We conjure the most horrible thoughts, as time passes by this is where time stops for a while and feels like an eternity. Not even on the second track yet, and we’re not even upset because of boredom, but it is upsetting to be drawn in and latched on to musically – it feels like never letting go, a constant reminder that you can only affect as much of the world around you, but it doesn’t make a difference in the end. There are some beautiful nihilistic tendencies which gives off a cold, stale emotionally charged vibe.

The music itself is as if ambient were re-occupied by the greatness of Tim Hecker’s earlier material once again, just in a completely different setting. It is very European in style, and delivers what can be construed as a thoughtful but menacing barrage of noisy synthesizers, simple but provoking droned out sounds, abhorrent ringing sounds and rambunctious arpeggios – a wake-up call on a Sunday evening that Monday is tomorrow.

Resentful Of Awaking” is being hit by the sunlight when you just want to pass out, another day to tackle with inane activities. What becomes clear after two songs in is how accurate the titles are, they have not just been made up out of the blue, like most ambient songs have – they actually reflect themselves into the music, as it have reflected it back when first being named. This one is more beautiful in a calming fashion, though some of the sounds manage to send a chilling feeling down our spine. If we’d hear this every time we’d be waking up, we would’ve been filled with energy and optimistic about the rest of the day.

There is a certain nerve of darkness that smothers itself upon you, when the rain hits your window and you’re forced to endure walking through it on your way to work. When the music is so thought-provoking in different ways, and you can just soak it in – doesn’t matter if it is negative or positive – you know the musicians have succeeded. It is an art form if you manage to pull so many strings, so many nuanced feelings in between that can’t be written in words, that you should be aware of what talent you’ve amassed.

Damp Stone Spiral Stairway” is the best song overall on the A-Side of this vinyl, nothing beats the constant brooding, deep base tone that makes your head spin round and round like the vinyl itself on the turntable. You may feel nauseous, you may be a bit dissy after hearing it – but when paired with the flair and urgent sounds in the background – the atmosphere cannot get any better. Having built upon a solid ground, this uproots on itself and heads upwards, through the mountains. Have I ever wanted to witness Aurora Borealis in sound, this is it – or at least close to one of nature’s phenomenons – it is almost as if they’d want to mimic something like that with the sound.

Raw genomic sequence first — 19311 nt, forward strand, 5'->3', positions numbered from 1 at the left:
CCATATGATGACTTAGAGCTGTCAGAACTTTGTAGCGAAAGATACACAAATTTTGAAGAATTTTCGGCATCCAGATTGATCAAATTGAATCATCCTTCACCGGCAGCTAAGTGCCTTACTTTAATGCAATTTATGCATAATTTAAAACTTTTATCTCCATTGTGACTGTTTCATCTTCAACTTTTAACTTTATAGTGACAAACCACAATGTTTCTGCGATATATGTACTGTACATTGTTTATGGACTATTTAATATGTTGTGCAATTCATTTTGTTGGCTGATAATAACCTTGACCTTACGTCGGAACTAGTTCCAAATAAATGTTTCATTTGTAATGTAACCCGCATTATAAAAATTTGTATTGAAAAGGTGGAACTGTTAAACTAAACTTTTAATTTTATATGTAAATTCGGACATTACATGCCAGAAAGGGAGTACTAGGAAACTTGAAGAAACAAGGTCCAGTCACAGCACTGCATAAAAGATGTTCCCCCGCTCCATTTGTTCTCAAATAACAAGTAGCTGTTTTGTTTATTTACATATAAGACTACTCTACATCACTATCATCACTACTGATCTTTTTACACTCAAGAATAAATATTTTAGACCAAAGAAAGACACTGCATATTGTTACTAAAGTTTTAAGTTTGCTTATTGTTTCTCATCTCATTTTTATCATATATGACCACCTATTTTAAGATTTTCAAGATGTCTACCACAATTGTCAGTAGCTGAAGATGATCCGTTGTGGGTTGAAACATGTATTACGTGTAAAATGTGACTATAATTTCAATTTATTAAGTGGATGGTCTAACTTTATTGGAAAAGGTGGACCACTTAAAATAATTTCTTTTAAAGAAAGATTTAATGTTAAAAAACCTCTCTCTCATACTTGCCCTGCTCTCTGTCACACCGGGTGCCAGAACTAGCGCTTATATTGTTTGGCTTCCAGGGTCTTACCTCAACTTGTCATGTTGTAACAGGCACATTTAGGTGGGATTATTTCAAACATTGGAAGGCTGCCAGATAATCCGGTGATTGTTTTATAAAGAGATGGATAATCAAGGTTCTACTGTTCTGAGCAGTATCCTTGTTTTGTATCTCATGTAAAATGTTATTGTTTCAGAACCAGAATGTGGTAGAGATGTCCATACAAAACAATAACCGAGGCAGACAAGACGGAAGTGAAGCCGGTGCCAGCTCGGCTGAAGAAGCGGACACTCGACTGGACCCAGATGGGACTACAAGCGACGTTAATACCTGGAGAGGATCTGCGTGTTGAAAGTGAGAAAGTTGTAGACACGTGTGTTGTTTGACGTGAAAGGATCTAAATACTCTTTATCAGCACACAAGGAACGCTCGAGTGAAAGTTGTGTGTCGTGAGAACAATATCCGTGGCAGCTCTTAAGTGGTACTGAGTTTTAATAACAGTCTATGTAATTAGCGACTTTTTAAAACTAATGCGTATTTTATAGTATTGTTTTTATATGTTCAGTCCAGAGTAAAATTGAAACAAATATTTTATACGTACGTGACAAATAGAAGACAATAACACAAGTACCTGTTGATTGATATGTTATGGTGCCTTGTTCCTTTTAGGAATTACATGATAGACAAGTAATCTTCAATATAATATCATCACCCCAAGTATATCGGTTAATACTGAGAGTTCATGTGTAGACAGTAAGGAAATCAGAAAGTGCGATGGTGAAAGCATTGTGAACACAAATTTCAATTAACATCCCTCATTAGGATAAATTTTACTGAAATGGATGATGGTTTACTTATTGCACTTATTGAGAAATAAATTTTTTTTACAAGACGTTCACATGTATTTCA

When paired with the whole audio-visual experience, this song becomes even better and should solely be watched together with this video, even though it definitely holds up on its own. Some of the best combinations of ambient and experimental electronica in general that we’ve heard for quite some time.

Red-Roofed Pagoda” starts off with a whirlwind of buzzing sounds, spaced out electronic music and a more industrially-oriented paved way musically. There’s more surprising elements fused within the music itself, and chords that feel like they are going somewhere – rather then laying the emphasis on a massive atmosphere – it is more compact and solidified. It is heavy on the ears but not antagonistic in any way, there’s a seriousness that isn’t fading out any time soon, an urgency to deliver a musical message or show the way, despite what you think of it in your own mind.

Had there been any vocals on this one, they’d be suitable for power-electronics and industrial, but more so the last genre. It is almost as if there will come something that reminds you that it could be power-electronics or noise music, but they discard that run-at-the-mill option and go heavily into other territories of unexplored synthesis. An eye-opener for anyone interested in those genres, as it is most often invested in what came before but not on what comes next, or what could be morphed into something in between all of that.

A Violet-Coloured Gas Told Him” is by far our least favorite song, it doesn’t swing the rope as high as the others and instead falls short. There is a short way to climb, but this is as if something was concocted in a laboratory, where the main focus wouldn’t be on establishing anything to bridge over from the gap the last song left, to the song after this one. Unfortunately it feels bland and uninspiring, though some moments of it leaves more to the listener in terms of experience.

Here’s where they jumped ship for the first time, there really isn’t anything that makes you feel anything. If that is the point – then they’ve succeeded – if not, then they’ve failed miserably, unfortunately. We’ve tried to listen to it multiple times, but it barely gets interesting on the end of it, but then we’re all deaf ears.

Good thing to be caught up in “They Seemed To Gallop Back Through Time“, as it saves the evening, literally. Despite being the last song on the vinyl, it proves to be a great outro as well as a song, heavily invested in intangible themes and a compromise between atmospheric electronica and the more industrially oriented side of Celephaïs. There are also some oriental vibes caught in between all of this, but as they fade out it begins to get more scarce with that. Then – all of a sudden – they jump back into it, more outdrawn and less stoic, more psychedelic and with a vengeance.

What do we think of this album all-in-all? It is probably one of the greatest debuts we’ve heard in these genres, and we’re interested in what will happen in the future for Celephaïs. They provide you with something different, even though you hear similarities with other artists and groups, but they don’t affect your judgement when listening to this. To get the ultimate experience, you definitely have to get the physical edition of it, the vinyl – from Ordo Viatorum. You can listen to some of the full tracks from this mix Jeroen made for SEER 334, down below.